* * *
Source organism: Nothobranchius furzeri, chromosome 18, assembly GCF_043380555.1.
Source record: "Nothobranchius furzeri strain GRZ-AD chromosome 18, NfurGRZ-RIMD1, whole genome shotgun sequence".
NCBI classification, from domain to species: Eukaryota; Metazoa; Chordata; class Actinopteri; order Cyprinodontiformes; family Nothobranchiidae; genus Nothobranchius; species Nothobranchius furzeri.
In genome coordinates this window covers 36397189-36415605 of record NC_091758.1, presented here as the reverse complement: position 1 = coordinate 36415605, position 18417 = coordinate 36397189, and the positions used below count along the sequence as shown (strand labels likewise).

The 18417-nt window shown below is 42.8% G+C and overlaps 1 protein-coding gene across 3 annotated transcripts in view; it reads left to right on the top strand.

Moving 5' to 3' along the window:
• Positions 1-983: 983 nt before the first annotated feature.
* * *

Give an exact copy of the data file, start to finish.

Source organism: Nothobranchius furzeri, chromosome 18, assembly GCF_043380555.1.
Source record: "Nothobranchius furzeri strain GRZ-AD chromosome 18, NfurGRZ-RIMD1, whole genome shotgun sequence".
NCBI classification, from domain to species: Eukaryota; Metazoa; Chordata; class Actinopteri; order Cyprinodontiformes; family Nothobranchiidae; genus Nothobranchius; species Nothobranchius furzeri.
In genome coordinates this window covers 36397189-36415605 of record NC_091758.1, presented here as the reverse complement: position 1 = coordinate 36415605, position 18417 = coordinate 36397189, and the positions used below count along the sequence as shown (strand labels likewise).

The 18417-nt window shown below is 42.8% G+C and overlaps 1 protein-coding gene across 3 annotated transcripts in view; it reads left to right on the top strand.

Moving 5' to 3' along the window:
• Positions 1-983: 983 nt before the first annotated feature.